International Crisis Group releases analysis of the new President of Iran
The ICG said that now is the time for the U.S. and Iranian leaders to come to the negotiating table and discuss regional security. Sanctions were placed on Iran recently in protest of its nuclear program. The ICG said Rouhani's induction into the nation may help improve the economy if those doors can be opened again.
The ICG acknowledged that some see Rouhani as crooked, giving the Iranian people hope while allegedly sneaking nuclear weapons into the country. The ICG gave its objective observations of some of the indicators that can give leaders clues about the direction Rouhani may want to take Iran, but also noted that the risk assessment on Rouhani is not high due to Iran's political system of checks and balances.
"Several elements nonetheless can be of utility in seeking to make predictions," the authors of ICG's risk assessment said. "The first has to do with the nature of Iranian politics. Presidents are far from all-powerful, having to contend with myriad competing centers of authority and influence, overt and covert, of which the Supreme Leader is only the most obvious. Fundamentals have not changed: Ayatollah Ali Khamenei retains final say."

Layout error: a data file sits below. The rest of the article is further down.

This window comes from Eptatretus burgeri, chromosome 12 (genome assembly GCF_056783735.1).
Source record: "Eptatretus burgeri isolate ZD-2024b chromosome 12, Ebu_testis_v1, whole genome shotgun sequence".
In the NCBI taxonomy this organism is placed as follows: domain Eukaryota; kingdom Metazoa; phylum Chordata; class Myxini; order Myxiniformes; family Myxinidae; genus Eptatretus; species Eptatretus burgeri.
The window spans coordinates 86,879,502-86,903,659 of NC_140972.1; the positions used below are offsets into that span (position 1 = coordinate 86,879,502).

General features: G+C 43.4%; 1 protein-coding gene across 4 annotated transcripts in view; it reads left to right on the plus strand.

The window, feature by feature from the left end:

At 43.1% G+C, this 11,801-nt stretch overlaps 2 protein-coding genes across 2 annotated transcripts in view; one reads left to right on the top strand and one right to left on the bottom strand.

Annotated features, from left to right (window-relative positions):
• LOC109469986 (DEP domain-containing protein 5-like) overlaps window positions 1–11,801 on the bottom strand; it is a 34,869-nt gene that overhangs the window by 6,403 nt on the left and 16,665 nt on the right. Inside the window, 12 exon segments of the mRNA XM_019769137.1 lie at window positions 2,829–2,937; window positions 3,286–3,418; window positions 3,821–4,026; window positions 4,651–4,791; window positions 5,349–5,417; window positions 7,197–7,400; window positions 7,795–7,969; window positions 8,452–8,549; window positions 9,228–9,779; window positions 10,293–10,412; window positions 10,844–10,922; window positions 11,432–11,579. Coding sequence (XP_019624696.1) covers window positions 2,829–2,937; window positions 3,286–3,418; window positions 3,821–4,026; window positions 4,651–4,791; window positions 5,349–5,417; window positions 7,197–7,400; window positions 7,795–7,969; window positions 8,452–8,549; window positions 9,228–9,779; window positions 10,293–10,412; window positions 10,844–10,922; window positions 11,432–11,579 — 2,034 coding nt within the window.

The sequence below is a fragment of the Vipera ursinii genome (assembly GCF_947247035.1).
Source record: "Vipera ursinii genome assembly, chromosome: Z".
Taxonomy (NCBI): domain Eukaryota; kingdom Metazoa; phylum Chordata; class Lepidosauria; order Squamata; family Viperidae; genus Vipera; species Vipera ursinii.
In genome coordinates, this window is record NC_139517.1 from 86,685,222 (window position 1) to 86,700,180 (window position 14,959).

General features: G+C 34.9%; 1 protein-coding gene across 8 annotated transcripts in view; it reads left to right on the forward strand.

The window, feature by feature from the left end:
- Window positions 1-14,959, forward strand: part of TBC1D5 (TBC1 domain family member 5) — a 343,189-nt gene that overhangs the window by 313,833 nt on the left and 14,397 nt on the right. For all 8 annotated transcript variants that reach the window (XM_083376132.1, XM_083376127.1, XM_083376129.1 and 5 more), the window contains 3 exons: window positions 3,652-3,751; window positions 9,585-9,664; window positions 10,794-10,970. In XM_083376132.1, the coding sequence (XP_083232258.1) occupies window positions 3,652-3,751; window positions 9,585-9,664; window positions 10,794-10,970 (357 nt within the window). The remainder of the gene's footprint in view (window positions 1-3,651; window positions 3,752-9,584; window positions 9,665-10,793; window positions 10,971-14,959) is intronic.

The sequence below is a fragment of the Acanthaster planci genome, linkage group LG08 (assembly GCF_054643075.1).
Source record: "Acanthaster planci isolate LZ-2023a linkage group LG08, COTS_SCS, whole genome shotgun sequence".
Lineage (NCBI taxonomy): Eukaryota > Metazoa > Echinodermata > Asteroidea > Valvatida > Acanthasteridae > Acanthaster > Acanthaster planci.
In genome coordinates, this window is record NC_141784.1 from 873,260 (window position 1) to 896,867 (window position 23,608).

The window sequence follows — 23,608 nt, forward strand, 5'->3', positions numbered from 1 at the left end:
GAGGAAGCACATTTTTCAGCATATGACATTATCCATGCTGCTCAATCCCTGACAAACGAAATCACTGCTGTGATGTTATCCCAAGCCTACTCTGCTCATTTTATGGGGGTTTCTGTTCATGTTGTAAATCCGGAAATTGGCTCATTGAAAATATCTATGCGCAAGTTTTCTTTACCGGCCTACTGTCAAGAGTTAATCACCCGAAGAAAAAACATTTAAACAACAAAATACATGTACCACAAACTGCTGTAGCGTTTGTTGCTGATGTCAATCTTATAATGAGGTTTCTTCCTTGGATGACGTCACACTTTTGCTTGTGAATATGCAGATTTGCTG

The ICG report said that although a change in presidents may change small things, the main objective of the country remains the removal of its sanctions, which U.S. President Barack Obama has the power to do.
"The promise embodied by Rouhani's election can grow or quickly fizzle," the authors said. "As he takes office and comes face to face with myriad domestic and foreign challenges, it would be a good idea for the West to encourage him to move in the right direction."